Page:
Source: Fathers of St. Joseph

Dan confessed over coffee, “I would be lying if I said that I don’t often consider leaving my family.” Dan, overwhelmed by the sense of obligation, consistently felt inadequate in his role as “man of the house,” and often quarantined himself to his garage to work on his cars. He felt as if he was ruled by his wife, living to be the man she desired him to be without ever succeeding.

Dan’s longing to escape from his marriage manifested itself in a porn addition, which led to an emotional affair, which consequently led to his neglect of his wife’s spiritual and emotional needs. Dan’s children, who longed for their father’s affirmation and attention, became unruly, spoiled and defiant.

If there is none to lead, none will follow. A leader must lead his family from wrong, or wrong will lead his family. As our Lord said, “strike the shepherd and the sheep of the flock will be scattered.” We fathers are the shepherds and leaders of our families. We fathers are called by God to exercise Charitable Authority, that is, to love by leading and lead by loving.

Today, people often misunderstand the meaning of authority. Webster’s defines authority as having the power to control. This, however, is not the original meaning of the word. The word authority originated in the 12th century and is derived from the Latin word, “Auctoritas,” which is derived from the Latin word “auctor,” which means author. In other words, the human father is divinely ordained to be an author who writes the story of salvation—who transmits the story of God’s glory—in his family’s life. It is our responsibility to author (actually, to co-author with God the Father) the story of God’s glory in our wives’ and children’s lives. Far from being called to dominate and control, we fathers have been given the authority to transmit God’s glory.

Which raises the question, what is God’s glory? Have you ever considered this? Is God’s glory that He is eternal, immense, sinless, the Creator? Of course, all of these are components of God’s glory; yet all are identified by negating the limitations we find in ourselves. God is eternal—I am finite; God is Creator—I am a creature; God is immortal—I will die; God is sinless—I am a sinner. But what is the core and essence of God’s glory? God’s glory is that He is complete, total, self-giving love. God is an eternal exchange of love. Three Persons so self-giving that they are eternally and essentially one, and God has destined you and me to share our persons eternally in this exchange (see CCC 221).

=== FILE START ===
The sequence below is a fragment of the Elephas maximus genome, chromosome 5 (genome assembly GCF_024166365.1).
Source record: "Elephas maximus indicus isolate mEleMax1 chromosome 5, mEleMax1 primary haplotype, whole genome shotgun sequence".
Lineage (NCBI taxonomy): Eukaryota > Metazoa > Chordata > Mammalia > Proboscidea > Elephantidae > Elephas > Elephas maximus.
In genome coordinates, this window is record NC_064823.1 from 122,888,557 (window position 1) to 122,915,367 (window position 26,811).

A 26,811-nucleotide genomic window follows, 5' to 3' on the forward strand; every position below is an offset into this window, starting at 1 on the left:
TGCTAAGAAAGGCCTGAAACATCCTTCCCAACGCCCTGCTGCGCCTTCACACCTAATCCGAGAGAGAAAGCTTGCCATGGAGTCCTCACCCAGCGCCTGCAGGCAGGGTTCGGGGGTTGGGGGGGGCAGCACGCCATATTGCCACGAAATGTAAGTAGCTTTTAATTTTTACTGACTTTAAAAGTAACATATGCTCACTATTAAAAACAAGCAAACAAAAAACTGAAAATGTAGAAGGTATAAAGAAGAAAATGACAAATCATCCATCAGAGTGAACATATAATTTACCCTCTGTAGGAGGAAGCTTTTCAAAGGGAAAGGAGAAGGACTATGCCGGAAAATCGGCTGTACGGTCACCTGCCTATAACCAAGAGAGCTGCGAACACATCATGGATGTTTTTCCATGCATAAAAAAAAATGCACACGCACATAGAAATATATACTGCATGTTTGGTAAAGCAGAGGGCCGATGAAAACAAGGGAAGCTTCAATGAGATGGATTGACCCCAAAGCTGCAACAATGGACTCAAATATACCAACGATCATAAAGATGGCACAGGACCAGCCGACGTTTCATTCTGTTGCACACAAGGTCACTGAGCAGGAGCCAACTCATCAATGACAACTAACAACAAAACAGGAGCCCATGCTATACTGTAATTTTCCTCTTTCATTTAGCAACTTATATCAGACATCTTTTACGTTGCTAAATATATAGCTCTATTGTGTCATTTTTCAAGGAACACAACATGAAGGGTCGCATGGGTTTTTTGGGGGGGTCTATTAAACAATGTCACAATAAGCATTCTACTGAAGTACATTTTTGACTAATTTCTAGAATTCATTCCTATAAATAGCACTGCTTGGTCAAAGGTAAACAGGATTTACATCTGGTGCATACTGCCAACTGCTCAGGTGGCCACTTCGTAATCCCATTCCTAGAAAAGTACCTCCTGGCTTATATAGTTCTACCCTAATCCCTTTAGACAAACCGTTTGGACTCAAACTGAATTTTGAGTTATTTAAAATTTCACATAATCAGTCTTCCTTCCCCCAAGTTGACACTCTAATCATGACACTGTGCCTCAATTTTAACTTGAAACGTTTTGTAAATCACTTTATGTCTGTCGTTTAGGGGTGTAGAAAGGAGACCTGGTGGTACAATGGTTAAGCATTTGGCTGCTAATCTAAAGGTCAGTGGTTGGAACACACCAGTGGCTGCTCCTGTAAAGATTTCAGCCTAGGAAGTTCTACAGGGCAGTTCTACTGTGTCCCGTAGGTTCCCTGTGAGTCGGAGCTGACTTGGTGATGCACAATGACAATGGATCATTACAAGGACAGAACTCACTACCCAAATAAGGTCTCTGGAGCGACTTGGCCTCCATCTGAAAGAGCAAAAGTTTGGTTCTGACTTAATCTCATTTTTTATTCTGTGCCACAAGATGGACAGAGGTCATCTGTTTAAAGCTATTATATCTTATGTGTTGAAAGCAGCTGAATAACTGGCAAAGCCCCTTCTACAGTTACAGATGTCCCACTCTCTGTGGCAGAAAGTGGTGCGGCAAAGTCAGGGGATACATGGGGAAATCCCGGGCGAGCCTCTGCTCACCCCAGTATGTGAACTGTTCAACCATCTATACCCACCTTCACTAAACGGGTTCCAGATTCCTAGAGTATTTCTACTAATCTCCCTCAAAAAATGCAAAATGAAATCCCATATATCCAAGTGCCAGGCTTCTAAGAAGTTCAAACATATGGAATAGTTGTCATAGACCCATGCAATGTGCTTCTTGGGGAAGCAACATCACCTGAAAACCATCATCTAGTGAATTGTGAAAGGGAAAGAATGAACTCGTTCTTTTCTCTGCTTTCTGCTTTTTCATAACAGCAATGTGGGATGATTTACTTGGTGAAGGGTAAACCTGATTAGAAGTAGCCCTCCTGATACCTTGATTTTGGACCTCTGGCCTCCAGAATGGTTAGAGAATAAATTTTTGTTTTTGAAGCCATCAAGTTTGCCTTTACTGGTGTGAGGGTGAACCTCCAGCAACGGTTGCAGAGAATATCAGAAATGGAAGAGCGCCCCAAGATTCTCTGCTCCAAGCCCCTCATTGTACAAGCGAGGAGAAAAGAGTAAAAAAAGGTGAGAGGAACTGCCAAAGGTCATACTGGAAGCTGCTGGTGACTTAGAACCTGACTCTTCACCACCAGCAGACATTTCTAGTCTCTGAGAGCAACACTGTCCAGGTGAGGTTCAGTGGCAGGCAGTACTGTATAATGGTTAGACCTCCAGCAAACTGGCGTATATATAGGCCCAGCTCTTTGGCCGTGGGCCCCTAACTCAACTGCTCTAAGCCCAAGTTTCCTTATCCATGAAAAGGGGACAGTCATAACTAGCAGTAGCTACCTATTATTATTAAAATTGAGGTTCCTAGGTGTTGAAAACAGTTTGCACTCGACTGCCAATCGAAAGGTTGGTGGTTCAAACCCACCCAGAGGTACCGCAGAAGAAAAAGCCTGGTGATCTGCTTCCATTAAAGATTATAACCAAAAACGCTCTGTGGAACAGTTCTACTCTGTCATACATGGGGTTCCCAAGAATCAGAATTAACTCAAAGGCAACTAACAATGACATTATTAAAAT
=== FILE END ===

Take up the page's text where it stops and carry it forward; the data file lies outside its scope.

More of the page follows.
God the Father eternally gives Himself to God the Son, and the Son eternally gives Himself to the Father, and this eternal self-giving IS another—the Holy Spirit. As St. Maximillian Kolby stated, the Holy Spirit is the unbegotten, eternal immaculate conception of God’s self-giving love. This self-giving love, which produces life, love, joy, bliss, rapture, ecstasy and peace is fully expressed and revealed in Jesus Christ, Who, being God, the Word, surrendered His former glory with the Father (see Phil 2:6-15) to become permanently fixed to flesh—not just for a moment in time, but for all eternity. For all eternity, Christ will present His wounded yet glorified flesh to the Father on our behalf (see Heb 7:25). Jesus surrendered His clothing, His mother, His freedom, His body, His blood and ultimately his life and spirit to the Father (see John 19).

What God is in eternity is accomplished in humanity in Christ: self-giving love. This is God’s glory: to give Himself away for others to such a degree that He bears the wounds of that self-giving love for all eternity. God suffered in the flesh to make us capable of also suffering in a redemptive way. (Oh great! Just what I wanted!)

God’s glory is self-giving love, and we, being made in the image of God, achieve glory by giving ourselves away for the other. This is the most effective from of leadership, of authority. Pope Benedict said that the key to understanding the essence of Jesus is that His being is “a being for the other.” This is Jesus’ innermost essence, and if we understand this we will understand what discipleship truly is.

This indicates that the human father’s “of-for-ring” of himself for the sake of the other—for the sake of the family—is the most effective way to raise his children to become children of glory. This is the secret of being a great fatherly leader. We fathers are called to lead with Charitable Authority.

We men, we fathers, must not be ashamed of our Charitable Authority. St. Joseph, though he was the “least perfect” member of the Holy Family, was divinely ordained to lead his family with Charitable Authority, and to this day he is hailed as “head of the Holy Family” (see Litany of St. Joseph). God does not call the qualified—He qualifies the called. All we need to do is answer the call.



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